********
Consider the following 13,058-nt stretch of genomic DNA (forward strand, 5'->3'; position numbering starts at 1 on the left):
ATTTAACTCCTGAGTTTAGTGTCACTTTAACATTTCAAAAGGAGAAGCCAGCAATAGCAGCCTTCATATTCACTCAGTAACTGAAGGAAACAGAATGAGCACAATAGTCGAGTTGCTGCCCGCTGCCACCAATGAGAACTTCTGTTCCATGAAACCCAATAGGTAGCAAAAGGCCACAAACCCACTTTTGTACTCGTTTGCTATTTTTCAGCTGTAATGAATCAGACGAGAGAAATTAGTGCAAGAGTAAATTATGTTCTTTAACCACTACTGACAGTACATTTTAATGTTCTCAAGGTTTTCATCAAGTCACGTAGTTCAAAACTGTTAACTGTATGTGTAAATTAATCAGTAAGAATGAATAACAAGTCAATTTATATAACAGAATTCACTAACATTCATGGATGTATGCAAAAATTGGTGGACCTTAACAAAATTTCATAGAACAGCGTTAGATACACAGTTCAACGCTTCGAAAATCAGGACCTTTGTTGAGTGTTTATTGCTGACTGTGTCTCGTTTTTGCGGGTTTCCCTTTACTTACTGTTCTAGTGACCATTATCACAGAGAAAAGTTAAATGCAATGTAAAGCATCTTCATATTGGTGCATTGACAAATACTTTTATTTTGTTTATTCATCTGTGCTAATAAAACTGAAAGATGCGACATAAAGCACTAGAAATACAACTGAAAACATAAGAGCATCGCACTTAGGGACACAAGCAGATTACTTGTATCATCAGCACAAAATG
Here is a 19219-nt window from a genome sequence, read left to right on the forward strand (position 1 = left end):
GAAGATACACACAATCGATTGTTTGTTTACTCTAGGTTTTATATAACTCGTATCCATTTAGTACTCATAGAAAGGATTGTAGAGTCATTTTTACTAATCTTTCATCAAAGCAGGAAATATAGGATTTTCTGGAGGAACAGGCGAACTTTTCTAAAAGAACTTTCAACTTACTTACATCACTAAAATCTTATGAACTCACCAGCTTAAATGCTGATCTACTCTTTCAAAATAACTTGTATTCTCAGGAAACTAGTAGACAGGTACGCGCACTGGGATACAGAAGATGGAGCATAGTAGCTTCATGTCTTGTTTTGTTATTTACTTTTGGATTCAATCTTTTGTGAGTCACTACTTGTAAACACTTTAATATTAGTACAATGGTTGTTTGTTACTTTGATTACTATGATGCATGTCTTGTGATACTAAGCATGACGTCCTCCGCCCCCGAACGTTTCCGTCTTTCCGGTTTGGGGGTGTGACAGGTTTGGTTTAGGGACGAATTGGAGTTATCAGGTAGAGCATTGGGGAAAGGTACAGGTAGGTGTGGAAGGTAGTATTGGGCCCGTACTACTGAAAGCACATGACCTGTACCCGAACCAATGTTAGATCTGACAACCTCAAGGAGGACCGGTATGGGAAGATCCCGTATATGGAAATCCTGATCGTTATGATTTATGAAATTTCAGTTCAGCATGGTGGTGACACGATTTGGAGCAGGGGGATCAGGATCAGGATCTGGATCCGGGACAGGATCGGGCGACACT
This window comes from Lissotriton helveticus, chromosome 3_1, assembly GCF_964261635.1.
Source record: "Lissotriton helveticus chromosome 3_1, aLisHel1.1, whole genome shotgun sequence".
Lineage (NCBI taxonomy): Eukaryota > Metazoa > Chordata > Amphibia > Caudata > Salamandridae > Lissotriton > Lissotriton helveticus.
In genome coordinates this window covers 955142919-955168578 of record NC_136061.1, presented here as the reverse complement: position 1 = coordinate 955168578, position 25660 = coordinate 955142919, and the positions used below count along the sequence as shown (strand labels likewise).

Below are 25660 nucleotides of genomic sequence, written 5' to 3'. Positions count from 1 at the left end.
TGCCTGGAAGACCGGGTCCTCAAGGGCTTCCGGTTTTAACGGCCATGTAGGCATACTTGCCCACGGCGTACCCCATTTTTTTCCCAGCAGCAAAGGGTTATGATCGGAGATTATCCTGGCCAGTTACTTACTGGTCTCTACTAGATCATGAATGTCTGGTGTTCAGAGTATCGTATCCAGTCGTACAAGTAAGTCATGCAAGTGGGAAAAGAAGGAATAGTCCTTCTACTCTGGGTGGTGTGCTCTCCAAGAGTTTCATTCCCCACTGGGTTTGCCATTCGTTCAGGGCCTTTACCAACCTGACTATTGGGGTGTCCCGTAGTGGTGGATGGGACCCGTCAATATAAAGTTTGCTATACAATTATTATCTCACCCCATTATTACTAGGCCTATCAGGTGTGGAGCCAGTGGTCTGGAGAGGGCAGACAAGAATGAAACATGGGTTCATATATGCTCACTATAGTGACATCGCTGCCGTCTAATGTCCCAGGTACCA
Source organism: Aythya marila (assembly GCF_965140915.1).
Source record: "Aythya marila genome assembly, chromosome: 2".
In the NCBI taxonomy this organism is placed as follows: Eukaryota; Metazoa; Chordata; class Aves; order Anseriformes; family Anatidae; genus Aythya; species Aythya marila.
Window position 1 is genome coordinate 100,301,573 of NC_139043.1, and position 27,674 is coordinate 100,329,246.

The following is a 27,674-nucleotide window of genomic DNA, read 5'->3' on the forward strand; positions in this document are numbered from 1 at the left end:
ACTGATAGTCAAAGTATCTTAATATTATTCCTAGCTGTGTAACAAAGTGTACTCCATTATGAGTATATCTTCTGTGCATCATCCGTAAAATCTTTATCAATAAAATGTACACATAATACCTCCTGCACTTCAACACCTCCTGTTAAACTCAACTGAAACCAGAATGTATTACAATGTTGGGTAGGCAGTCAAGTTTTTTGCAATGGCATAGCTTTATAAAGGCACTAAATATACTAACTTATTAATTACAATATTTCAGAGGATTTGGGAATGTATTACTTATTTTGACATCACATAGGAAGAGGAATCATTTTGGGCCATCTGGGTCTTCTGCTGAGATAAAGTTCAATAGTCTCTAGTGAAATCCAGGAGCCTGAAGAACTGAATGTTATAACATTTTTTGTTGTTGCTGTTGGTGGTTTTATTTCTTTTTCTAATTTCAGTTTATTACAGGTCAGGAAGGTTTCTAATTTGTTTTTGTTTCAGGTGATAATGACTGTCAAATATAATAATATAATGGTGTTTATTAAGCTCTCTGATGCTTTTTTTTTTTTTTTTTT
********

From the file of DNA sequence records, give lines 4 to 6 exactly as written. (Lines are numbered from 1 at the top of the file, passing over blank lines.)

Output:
GAAGATACACACAATCGATTGTTTGTTTACTCTAGGTTTTATATAACTCGTATCCATTTAGTACTCATAGAAAGGATTGTAGAGTCATTTTTACTAATCTTTCATCAAAGCAGGAAATATAGGATTTTCTGGAGGAACAGGCGAACTTTTCTAAAAGAACTTTCAACTTACTTACATCACTAAAATCTTATGAACTCACCAGCTTAAATGCTGATCTACTCTTTCAAAATAACTTGTATTCTCAGGAAACTAGTAGACAGGTACGCGCACTGGGATACAGAAGATGGAGCATAGTAGCTTCATGTCTTGTTTTGTTATTTACTTTTGGATTCAATCTTTTGTGAGTCACTACTTGTAAACACTTTAATATTAGTACAATGGTTGTTTGTTACTTTGATTACTATGATGCATGTCTTGTGATACTAAGCATGACGTCCTCCGCCCCCGAACGTTTCCGTCTTTCCGGTTTGGGGGTGTGACAGGTTTGGTTTAGGGACGAATTGGAGTTATCAGGTAGAGCATTGGGGAAAGGTACAGGTAGGTGTGGAAGGTAGTATTGGGCCCGTACTACTGAAAGCACATGACCTGTACCCGAACCAATGTTAGATCTGACAACCTCAAGGAGGACCGGTATGGGAAGATCCCGTATATGGAAATCCTGATCGTTATGATTTATGAAATTTCAGTTCAGCATGGTGGTGACACGATTTGGAGCAGGGGGATCAGGATCAGGATCTGGATCCGGGACAGGATCGGGCGACACT
This window comes from Lissotriton helveticus, chromosome 3_1, assembly GCF_964261635.1.
Source record: "Lissotriton helveticus chromosome 3_1, aLisHel1.1, whole genome shotgun sequence".